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Lebanon in Crisis: A Tale of Two Coronas

17 Jun 2021
By Dr Vanessa Newby
Streets of Lebanon after Beruit Blast in 2020, photographer Hassan Ammar, sourced from google images,

The good news for the Lebanese people right now is that vaccination rates are rising and COVID-19 infections and deaths are falling. This good news is needed, with Lebanon in the grip of economic and financial crisis.

The World Bank recently declared, “The Lebanon financial and economic crisis is likely to rank in the top 10, possibly top three, most severe crises episodes globally since the mid-nineteenth century.” The cost of living in Lebanon has risen five times since 2018 and the percentage of those living below the poverty line has risen to around 55 percent. The gap between the haves and have nots is widening, with around 10 percent of the population controlling 70 percent of the country’s wealth.

Those lucky enough to hold bank accounts in US dollars are still able to maintain a decent standard of living. This is due to a convenient clause in the Lebanese banking laws which enable Lebanese to access their US dollars using their bank cards, even though they can’t withdraw them in cash.  This phenomenon is known as “Lollars,” defined in popular media as “a deposit denominated in US dollars in the Lebanese banking system. It is a nominal balance stuck or frozen in the Lebanese banks, with currency value simply as a computer entry.” Meanwhile, the rest are left to fight for rapidly diminishing basic goods in local supermarkets.

Perhaps nothing symbolises this socio-economic divide more than the sunny town of Batroun nestled by the Mediterranean Sea. Always a haven for Beirutis wishing to escape the sweaty, fume-laden Beirut summers, locals tell me this year the resort town has exploded into a Mecca of beach clubs and ordinarily Beirut-based restaurants catering to the haves: those with lollars looking for a good time and unable to travel because of COVID-19 restrictions. This is not an innovation. In bygone years, Beirut restaurants would set up summer annexes in mountain resort towns like Broumana where the Lebanese flocked to enjoy the cooler evenings and crisp mountain air.  In the current crisis, while hotels and boutique guest houses have had to cut their rates, they are managing to survive owing to the surge in local tourism which has replaced the international tourism, which soared until recently.

The Lebanese capacity for ingenuity in the face of crisis has always been remarkable. For example, a website has already sprung up selling Lollar memorabilia.  But the current crisis leaves one wondering if Lebanon has at last run out of luck, or whether it can be saved from its current freefall into extreme poverty and the violence that could potentially follow.

The situation as it stands now is that no financial rescue package is forthcoming.  The international community has declared Lebanon persona non grata for any kind of grant until a new government is formed and a clear plan of action is presented on how to resolve the current situation. The World Bank and the French government recently delivered blistering messages on the need for lawmakers to put a stop to the endemic corruption, tackle the current challenges, and re-establish a working government.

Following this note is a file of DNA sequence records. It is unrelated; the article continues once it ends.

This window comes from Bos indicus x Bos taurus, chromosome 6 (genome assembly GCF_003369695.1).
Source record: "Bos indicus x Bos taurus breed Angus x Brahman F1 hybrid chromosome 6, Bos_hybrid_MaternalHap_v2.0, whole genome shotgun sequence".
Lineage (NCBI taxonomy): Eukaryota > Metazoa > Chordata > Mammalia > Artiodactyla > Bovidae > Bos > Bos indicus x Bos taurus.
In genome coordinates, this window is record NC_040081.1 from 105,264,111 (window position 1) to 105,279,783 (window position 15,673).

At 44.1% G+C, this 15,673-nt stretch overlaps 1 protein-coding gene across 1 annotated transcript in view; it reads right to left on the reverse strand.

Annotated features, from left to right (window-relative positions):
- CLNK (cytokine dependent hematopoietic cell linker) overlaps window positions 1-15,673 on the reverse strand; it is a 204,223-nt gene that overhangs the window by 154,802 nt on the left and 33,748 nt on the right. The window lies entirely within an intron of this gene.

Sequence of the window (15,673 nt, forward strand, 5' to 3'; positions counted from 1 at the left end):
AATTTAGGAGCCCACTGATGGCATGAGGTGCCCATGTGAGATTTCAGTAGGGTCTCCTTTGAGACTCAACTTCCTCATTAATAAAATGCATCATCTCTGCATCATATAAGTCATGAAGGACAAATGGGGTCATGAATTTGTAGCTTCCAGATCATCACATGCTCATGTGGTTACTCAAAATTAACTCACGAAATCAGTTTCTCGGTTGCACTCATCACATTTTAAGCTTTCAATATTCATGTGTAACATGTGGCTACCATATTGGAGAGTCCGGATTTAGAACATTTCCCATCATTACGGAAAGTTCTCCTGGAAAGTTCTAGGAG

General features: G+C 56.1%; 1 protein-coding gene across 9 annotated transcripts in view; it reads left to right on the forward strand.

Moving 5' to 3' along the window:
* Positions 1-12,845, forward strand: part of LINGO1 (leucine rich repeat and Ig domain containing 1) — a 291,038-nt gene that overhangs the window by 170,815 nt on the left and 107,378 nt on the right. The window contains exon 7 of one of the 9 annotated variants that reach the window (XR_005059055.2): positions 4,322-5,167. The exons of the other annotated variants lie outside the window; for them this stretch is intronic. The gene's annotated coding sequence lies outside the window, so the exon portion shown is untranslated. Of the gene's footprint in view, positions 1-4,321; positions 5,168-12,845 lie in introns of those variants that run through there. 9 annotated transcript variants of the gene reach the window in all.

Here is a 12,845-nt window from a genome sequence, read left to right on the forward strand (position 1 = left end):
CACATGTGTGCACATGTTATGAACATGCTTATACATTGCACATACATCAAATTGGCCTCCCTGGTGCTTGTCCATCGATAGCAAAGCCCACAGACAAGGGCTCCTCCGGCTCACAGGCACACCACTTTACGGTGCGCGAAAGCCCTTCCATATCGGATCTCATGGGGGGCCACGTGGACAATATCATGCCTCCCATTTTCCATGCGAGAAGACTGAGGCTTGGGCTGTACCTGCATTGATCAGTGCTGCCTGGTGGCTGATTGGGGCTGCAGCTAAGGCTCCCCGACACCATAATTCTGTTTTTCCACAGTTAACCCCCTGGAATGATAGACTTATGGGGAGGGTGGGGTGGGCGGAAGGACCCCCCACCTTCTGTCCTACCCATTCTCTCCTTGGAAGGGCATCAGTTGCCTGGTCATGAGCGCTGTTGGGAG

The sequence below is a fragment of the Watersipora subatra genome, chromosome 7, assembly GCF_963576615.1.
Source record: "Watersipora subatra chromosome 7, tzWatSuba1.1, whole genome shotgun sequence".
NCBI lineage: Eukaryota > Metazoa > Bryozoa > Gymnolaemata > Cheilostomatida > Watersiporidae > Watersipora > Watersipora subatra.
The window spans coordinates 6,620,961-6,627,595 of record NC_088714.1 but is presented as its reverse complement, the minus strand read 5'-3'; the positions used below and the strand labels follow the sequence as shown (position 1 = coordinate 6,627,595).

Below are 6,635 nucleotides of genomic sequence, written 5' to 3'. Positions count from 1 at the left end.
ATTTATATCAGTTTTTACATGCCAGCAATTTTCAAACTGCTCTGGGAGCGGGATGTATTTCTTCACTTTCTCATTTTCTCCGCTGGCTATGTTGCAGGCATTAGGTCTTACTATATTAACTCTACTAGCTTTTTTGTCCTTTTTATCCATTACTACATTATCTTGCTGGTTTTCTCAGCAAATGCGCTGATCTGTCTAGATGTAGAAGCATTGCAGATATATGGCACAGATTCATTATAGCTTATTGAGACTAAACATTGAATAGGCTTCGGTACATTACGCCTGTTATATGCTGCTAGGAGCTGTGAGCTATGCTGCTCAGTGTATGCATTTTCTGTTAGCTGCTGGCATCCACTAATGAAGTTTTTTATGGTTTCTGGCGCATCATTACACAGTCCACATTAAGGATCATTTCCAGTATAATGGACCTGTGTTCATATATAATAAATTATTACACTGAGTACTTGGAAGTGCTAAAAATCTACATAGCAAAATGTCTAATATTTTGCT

All this comes on top of a hellish eighteen months which included the Beirut Blast, which is estimated to have killed 178 people, left 6,500 people injured, and 300,000 people homeless. Months of lockdown and the coronavirus meant thousands lost their source of income. An electricity crisis erupted recently as Karpowership, the Turkish company that owns the generator ships parked just off the Sidon highway, recently demanded payment in full after 18 months of arrears and shut down.  The situation is now so dire that many homes receive less than two hours of power a day.  Only a small portion of the population can now afford to pay for private generators to make up the gap. In recent days, Iraq has come forward with an oil for medical care deal to help prevent the entire country from plunging into darkness.

The recent Palestine-Israel clashes briefly raised the spectre of an additional security threat when several rockets were fired into northern Israel from Lebanon in May.  However, these were found to be one-offs and not part of a larger plan to escalate regional tensions. Both states are currently in a state of political flux, and with the Syrian war not yet firmly resolved, it’s unlikely either party has the taste for a confrontation at this juncture.

Meanwhile, the Lebanese continue to survive under the harshest conditions faced since the civil war, with some still managing to enjoy life.  However, even the “haves” of Lebanon are unable to escape the reality of global shipping shortages and the economic and financial crisis. While COVID-19 cases may be going down, as summer hits, it’s no longer possible to find a case of Corona beer anywhere in Lebanon.

Dr Vanessa Newby is an Assistant Professor at Leiden University in the Netherlands. Her research interests include peacekeeping, gender and security, and the Middle East. She has articles in several international peer reviewed journals and has published two books: Peacekeeping in South Lebanon: Credibility and Local Cooperation, and Follow the Arabic Road: Going Off-Track in the Middle East.

This article is published under a Creative Commons License and may be republished with attribution.